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Concrete Shortage Slowing Chernobyl Entombment

August 6, 1986

MOSCOW (AP) _ Soviet construction workers building a vault around the ruined nuclear reactor at Chernobyl are being held up by a shortage of concrete, the Communist Party newspaper Pravda reported Wednesday.

The article was a rare departure from usually upbeat reporting about the Chernobyl cleanup and indicated that the restarting of two other reactors at the complex could be delayed.

Pravda did not say whether radiation was still leaking from the wrecked No. 4 reactor, which was ripped open in an explosion on April 26.

The article said two new plants producing concrete for the reactor tomb are not working at full capacity, but it gave no reason for the problem.

Concrete is formed by mixing cement, sand, and gravel, to which water is added at the construction site. It was not immediately clear which of those elements, if any, was lacking at the concrete plants.

″The construction of this sarcophagus is going on slower than one would like,″ the newspaper said.

It said reactivation of reactors 1 and 2 and repair of a third unit next to the No. 4 reactor depended on completion of the vault.

The concrete shell also is to include cooling and monitoring equipment.

Soviet officials have said they plan to restart reactors 1 and 2 in October. The future of reactor No. 3 remains uncertain.

An English-language summary of the Pravda report issued by the official news agency Tass omitted mention of the delay, saying encasement of the No. 4 reactor was ″proceeding as planned.″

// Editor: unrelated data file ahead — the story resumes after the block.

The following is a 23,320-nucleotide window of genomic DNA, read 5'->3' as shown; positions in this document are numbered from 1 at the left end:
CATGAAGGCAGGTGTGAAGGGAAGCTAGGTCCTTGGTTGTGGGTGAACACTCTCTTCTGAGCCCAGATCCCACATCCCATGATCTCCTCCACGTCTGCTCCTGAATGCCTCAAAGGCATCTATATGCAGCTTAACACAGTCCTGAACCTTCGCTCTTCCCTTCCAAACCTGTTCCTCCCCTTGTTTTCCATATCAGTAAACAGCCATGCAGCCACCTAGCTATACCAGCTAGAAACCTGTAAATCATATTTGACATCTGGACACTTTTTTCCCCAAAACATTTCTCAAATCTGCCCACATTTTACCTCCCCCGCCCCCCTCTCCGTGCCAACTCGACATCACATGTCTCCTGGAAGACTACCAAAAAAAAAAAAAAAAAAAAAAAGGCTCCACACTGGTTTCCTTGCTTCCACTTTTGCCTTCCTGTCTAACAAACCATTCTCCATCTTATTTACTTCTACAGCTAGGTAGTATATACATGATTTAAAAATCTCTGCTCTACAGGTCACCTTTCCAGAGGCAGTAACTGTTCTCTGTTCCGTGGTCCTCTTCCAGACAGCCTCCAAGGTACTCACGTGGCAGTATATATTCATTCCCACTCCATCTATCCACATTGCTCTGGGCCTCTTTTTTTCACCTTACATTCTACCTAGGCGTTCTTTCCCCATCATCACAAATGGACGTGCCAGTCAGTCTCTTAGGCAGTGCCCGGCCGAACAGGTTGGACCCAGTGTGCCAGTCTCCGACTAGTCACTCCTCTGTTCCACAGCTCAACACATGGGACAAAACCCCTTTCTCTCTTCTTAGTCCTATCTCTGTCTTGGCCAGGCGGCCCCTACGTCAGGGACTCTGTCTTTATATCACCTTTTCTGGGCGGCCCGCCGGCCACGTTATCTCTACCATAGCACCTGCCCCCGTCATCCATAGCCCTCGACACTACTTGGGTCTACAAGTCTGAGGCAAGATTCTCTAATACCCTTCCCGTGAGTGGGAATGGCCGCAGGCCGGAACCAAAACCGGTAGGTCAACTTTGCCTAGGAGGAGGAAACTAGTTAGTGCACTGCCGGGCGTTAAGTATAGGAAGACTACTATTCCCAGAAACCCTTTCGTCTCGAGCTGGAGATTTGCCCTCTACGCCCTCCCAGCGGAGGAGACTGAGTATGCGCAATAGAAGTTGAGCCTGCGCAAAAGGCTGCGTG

Pravda complained that the concrete shortage was also slowing construction of new housing for Chernobyl workers 25 miles south of the reactor complex. Chernobyl is 80 miles north of Kiev.

The workers will be needed to run reactors 1 and 2 when they are restarted.

The official death toll from the disaster is 28, but the recent appearance of two new graves of Chernobyl victims at a suburban Moscow cemetery suggested it has climbed to 30.

The government estimates the disaster caused the equivalent of $2.8 billion in direct damage. More than 100,000 people were evacuated from an 18-mile zone around the plant, and it appears many of them will never return home.

Soviet officials have said the disaster resulted from poorly planned and unauthorized experiments on an electricity-generating turbine.

Several implicated officials have been fired, and the former chief engineer of the Chernobyl plant was expelled from the Communist Party.

The ruling Politburo said in a July 19 report that those responsible for the accident will be prosecuted.

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